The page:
By Deb Brown
When I was Chamber of Commerce Director in Webster City, Iowa, one of our big events was Junquefest, a three day event where vendors come to town and sell all kinds of junque.
We wanted to close the streets and let the vendors park their trailers by their booths. That was illegal, but we went before the city council and asked could we do that just for this event. The prior two years we held this event in the park and with no trailers allowed. We did have some vendors build a set up on site so it looked like a little store. Now we had an example of how they did it before and how having trailers onsite would make sense. The council said yes.
Our pilot was still officially against the rules, but by allowing this small step, the council got good information about how it could work if they did change the rules.
Get people on your side in advance
In another example, our Farmer’s Market is now downtown on a side street just off the main drag. They wanted to close the streets Saturdays from 7:30 to 11 a.m. Again, that’s against the rules. The Farmer’s Market people got their ducks in a row first, then went to the city to suspend the rules.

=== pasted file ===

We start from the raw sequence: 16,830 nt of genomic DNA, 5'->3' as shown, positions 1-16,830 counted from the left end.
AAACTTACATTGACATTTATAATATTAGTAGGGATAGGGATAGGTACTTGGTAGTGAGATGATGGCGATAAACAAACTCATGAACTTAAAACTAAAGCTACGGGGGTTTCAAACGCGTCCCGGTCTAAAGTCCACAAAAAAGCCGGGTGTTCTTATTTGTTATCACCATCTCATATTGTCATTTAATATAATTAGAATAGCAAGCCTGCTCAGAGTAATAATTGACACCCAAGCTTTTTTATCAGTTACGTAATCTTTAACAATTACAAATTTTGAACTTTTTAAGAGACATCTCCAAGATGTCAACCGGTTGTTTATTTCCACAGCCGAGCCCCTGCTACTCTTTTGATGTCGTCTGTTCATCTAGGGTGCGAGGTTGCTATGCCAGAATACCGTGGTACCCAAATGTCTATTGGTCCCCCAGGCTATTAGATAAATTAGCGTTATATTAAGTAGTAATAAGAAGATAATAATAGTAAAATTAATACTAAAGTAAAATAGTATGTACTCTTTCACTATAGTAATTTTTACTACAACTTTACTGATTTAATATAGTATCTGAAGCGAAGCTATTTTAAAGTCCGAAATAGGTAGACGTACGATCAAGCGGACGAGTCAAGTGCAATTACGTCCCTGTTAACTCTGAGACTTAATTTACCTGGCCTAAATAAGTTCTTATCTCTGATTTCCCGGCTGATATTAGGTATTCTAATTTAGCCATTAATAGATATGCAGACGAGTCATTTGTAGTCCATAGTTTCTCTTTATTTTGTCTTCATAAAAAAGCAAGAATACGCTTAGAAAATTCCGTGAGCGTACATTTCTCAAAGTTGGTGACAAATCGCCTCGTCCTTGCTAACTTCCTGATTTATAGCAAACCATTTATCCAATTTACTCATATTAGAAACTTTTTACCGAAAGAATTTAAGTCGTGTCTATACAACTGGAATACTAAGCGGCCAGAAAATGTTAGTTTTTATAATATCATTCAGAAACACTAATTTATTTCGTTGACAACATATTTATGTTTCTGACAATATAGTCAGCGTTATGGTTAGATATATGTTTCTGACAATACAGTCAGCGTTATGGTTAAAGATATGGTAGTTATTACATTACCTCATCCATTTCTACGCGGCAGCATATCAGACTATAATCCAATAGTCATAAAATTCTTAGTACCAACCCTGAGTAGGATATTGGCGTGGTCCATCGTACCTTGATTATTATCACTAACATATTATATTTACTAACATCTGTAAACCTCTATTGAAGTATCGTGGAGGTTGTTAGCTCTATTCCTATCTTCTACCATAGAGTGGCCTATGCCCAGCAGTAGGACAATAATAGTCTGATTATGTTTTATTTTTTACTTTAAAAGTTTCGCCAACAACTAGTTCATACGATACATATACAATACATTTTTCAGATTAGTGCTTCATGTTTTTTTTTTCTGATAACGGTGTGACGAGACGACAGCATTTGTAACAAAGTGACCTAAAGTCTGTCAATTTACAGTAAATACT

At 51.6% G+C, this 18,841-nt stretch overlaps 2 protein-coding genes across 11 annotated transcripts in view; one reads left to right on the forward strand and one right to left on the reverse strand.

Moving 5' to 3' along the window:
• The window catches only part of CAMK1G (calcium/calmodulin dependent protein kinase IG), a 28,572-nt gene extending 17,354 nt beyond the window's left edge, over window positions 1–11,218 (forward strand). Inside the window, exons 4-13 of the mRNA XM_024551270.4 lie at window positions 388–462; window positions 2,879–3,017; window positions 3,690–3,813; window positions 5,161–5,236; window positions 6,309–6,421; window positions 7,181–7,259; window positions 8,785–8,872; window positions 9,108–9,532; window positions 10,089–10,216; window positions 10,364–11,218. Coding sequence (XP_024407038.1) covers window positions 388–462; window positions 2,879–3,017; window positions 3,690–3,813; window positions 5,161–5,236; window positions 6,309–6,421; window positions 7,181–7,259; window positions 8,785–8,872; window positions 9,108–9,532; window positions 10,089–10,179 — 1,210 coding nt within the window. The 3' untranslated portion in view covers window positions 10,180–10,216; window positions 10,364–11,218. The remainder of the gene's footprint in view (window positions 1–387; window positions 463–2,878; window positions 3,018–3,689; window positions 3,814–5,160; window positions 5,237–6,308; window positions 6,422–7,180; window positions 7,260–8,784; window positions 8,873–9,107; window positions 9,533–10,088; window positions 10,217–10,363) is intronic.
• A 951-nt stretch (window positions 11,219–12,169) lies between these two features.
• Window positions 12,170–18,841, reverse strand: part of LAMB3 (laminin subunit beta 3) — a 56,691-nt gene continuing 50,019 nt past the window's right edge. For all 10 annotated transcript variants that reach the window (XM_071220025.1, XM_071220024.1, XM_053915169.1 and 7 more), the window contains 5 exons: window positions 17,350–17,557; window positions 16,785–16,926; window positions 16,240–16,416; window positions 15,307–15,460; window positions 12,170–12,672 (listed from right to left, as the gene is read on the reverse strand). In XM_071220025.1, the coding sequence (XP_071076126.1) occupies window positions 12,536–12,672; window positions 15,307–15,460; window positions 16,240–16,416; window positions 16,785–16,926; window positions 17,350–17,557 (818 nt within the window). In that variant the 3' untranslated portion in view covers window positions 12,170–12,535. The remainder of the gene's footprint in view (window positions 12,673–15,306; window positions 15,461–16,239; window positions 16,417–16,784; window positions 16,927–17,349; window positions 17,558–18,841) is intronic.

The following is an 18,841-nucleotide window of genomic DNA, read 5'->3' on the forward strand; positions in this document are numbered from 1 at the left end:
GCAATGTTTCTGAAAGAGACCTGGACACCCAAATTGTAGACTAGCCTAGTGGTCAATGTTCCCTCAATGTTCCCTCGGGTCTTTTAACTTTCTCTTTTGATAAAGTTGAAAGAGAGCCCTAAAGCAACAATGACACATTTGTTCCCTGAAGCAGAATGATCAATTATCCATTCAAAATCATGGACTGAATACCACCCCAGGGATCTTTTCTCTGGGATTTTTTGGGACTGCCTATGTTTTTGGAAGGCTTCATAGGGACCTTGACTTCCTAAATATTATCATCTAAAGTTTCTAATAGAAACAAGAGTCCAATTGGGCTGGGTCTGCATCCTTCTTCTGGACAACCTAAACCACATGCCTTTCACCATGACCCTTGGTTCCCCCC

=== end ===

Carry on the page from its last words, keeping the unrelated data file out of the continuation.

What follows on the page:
There are two businesses on the street they wanted to close. The farmer’s market people talked to the coffee shop people, and they thought it was a good idea. It was, too. More people buy coffee. The other place on the street is a hair salon that has clients to serve on Saturday mornings. The salon owner worked with another business that has a parking lot nearby to allow her clients to park there are Saturday morning.
Since both businesses involved had already agreed, it was easier for the council to say yes to a rule change.
How to do this in your town
Come up with a small pilot project as a test, before you ask for a big rule change. Then you have some evidence to take back to the council.
When you do your real-world test, be sure the council is invited. There’s nothing like the practical experience of being there to help them make a positive decision!
Go in advance and talk to anyone who will be affected by your plans. Don’t let them be surprised by a news story or a post on Facebook.
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- About the Author
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Deb Brown comes from a farm outside of Geneva, Iowa, population 141. Her heart lies in sharing the possibilities for small towns. Deb travels a lot, taking back roads when possible, and talking to the locals, sharing stories of other small towns and encouraging anyone who will listen. She’s the co-founder of www.saveyour.town and owner of Building Possibility.